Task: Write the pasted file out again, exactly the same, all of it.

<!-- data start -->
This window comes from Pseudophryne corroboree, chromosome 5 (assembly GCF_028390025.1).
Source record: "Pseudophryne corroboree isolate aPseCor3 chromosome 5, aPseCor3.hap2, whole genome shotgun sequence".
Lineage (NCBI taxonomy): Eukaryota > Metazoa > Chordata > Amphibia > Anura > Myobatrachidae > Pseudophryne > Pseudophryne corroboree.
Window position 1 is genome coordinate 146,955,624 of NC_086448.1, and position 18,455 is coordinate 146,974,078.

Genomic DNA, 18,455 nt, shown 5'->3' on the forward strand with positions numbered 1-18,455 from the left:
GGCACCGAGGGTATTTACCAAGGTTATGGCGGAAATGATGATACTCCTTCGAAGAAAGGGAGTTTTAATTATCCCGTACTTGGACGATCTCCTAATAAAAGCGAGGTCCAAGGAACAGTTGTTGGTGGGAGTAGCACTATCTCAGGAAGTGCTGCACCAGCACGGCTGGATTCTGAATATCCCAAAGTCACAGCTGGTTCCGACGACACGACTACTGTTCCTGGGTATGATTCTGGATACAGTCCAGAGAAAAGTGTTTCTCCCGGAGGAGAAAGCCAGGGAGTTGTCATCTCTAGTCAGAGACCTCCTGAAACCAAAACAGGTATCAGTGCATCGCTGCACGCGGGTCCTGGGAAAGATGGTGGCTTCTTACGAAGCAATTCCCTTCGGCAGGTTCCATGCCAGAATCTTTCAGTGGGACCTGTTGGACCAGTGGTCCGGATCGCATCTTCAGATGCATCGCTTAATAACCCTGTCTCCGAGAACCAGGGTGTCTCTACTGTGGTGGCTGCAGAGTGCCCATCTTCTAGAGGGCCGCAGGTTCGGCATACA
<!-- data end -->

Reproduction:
This window comes from Pseudophryne corroboree, chromosome 5 (assembly GCF_028390025.1).
Source record: "Pseudophryne corroboree isolate aPseCor3 chromosome 5, aPseCor3.hap2, whole genome shotgun sequence".
Lineage (NCBI taxonomy): Eukaryota > Metazoa > Chordata > Amphibia > Anura > Myobatrachidae > Pseudophryne > Pseudophryne corroboree.
Window position 1 is genome coordinate 146,955,624 of NC_086448.1, and position 18,455 is coordinate 146,974,078.

Genomic DNA, 18,455 nt, shown 5'->3' on the forward strand with positions numbered 1-18,455 from the left:
GGCACCGAGGGTATTTACCAAGGTTATGGCGGAAATGATGATACTCCTTCGAAGAAAGGGAGTTTTAATTATCCCGTACTTGGACGATCTCCTAATAAAAGCGAGGTCCAAGGAACAGTTGTTGGTGGGAGTAGCACTATCTCAGGAAGTGCTGCACCAGCACGGCTGGATTCTGAATATCCCAAAGTCACAGCTGGTTCCGACGACACGACTACTGTTCCTGGGTATGATTCTGGATACAGTCCAGAGAAAAGTGTTTCTCCCGGAGGAGAAAGCCAGGGAGTTGTCATCTCTAGTCAGAGACCTCCTGAAACCAAAACAGGTATCAGTGCATCGCTGCACGCGGGTCCTGGGAAAGATGGTGGCTTCTTACGAAGCAATTCCCTTCGGCAGGTTCCATGCCAGAATCTTTCAGTGGGACCTGTTGGACCAGTGGTCCGGATCGCATCTTCAGATGCATCGCTTAATAACCCTGTCTCCGAGAACCAGGGTGTCTCTACTGTGGTGGCTGCAGAGTGCCCATCTTCTAGAGGGCCGCAGGTTCGGCATACA